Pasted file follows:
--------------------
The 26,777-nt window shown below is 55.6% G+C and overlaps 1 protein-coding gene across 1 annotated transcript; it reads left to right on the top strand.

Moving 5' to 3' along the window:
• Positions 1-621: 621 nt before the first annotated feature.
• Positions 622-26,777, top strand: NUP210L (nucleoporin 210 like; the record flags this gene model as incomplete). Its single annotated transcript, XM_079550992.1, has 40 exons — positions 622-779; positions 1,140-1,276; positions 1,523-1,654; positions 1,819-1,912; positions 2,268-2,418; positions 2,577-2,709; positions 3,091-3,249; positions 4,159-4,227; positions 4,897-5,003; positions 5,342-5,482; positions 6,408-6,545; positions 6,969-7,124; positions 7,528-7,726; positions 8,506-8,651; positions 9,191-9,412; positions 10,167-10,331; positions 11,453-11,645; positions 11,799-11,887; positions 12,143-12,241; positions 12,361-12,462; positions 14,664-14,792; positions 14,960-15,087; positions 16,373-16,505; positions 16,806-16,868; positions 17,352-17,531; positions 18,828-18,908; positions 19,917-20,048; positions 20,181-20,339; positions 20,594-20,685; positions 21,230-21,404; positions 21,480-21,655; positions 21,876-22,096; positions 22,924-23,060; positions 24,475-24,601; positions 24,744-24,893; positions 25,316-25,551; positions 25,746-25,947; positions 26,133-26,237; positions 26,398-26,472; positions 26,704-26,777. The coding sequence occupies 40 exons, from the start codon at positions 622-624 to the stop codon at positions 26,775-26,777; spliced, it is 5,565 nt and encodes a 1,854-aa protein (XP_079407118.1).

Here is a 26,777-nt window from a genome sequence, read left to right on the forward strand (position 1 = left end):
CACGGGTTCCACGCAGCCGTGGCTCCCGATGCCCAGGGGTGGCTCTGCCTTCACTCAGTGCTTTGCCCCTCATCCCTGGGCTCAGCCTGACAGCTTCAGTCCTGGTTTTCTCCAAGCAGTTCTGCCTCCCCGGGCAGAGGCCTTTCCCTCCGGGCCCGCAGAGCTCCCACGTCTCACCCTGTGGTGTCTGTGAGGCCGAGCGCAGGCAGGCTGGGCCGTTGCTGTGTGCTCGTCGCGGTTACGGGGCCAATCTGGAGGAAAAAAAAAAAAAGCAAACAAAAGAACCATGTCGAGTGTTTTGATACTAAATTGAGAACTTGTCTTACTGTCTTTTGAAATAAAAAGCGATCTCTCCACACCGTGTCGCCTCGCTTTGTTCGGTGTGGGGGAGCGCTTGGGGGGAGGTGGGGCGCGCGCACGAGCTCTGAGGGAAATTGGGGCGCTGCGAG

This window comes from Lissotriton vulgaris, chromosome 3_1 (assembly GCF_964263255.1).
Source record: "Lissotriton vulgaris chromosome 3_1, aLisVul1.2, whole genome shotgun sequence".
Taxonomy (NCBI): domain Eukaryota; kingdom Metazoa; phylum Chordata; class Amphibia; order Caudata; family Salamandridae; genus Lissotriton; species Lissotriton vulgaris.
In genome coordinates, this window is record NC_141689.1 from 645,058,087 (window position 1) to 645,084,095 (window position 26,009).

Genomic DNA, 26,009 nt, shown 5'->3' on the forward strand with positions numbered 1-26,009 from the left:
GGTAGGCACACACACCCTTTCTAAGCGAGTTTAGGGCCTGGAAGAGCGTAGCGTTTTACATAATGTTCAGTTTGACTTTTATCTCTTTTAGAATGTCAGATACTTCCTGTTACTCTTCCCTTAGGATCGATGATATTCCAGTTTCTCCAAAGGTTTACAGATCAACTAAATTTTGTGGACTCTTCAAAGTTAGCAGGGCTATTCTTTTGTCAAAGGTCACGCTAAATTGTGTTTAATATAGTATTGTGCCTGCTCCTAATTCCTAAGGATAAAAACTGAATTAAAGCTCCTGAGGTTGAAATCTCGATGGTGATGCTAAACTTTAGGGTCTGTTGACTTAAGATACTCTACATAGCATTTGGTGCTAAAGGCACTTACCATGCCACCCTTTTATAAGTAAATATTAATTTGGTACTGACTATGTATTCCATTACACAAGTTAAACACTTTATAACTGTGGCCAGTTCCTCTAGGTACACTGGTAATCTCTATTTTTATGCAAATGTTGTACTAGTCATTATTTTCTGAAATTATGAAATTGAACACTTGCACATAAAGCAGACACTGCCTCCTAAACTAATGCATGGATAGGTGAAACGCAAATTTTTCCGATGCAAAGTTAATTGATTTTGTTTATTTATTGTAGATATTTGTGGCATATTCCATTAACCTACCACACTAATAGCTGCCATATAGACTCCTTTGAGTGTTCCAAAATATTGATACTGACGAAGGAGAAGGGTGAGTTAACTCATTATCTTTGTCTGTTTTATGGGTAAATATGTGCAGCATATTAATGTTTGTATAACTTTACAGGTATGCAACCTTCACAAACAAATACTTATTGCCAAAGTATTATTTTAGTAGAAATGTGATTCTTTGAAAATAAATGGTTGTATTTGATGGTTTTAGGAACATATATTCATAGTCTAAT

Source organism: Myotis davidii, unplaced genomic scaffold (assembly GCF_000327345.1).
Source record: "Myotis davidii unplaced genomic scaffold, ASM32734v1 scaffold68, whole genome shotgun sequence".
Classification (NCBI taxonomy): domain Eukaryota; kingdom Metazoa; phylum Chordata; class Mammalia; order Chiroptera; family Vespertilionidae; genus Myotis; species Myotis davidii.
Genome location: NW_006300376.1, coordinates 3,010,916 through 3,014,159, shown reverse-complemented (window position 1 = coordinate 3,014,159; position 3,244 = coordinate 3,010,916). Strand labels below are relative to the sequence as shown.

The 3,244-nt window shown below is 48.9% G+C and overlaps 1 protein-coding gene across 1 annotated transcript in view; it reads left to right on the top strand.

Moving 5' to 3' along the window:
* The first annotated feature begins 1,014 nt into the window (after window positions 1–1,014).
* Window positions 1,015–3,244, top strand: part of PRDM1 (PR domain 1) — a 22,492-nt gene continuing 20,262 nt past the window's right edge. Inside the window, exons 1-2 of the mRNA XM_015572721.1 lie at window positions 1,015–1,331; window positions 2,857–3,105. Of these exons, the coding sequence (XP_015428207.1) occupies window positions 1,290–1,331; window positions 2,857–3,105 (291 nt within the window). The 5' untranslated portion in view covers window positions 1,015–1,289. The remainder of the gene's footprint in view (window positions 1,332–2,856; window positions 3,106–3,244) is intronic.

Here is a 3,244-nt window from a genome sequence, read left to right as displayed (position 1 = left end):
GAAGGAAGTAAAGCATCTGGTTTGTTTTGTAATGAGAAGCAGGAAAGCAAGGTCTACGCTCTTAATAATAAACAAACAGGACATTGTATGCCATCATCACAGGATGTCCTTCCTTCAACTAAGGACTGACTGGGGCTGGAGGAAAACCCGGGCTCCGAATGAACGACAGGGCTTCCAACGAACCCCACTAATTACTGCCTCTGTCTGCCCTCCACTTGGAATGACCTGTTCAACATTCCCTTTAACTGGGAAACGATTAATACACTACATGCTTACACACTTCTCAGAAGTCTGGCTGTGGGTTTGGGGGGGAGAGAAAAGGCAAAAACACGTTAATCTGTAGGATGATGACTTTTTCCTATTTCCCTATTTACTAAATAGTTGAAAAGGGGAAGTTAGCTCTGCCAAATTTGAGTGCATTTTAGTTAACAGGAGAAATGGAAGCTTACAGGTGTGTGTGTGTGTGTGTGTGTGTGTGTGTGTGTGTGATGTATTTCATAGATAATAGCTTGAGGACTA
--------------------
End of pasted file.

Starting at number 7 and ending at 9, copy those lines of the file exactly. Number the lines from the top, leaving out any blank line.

This window comes from Lissotriton vulgaris, chromosome 3_1 (assembly GCF_964263255.1).
Source record: "Lissotriton vulgaris chromosome 3_1, aLisVul1.2, whole genome shotgun sequence".
Taxonomy (NCBI): domain Eukaryota; kingdom Metazoa; phylum Chordata; class Amphibia; order Caudata; family Salamandridae; genus Lissotriton; species Lissotriton vulgaris.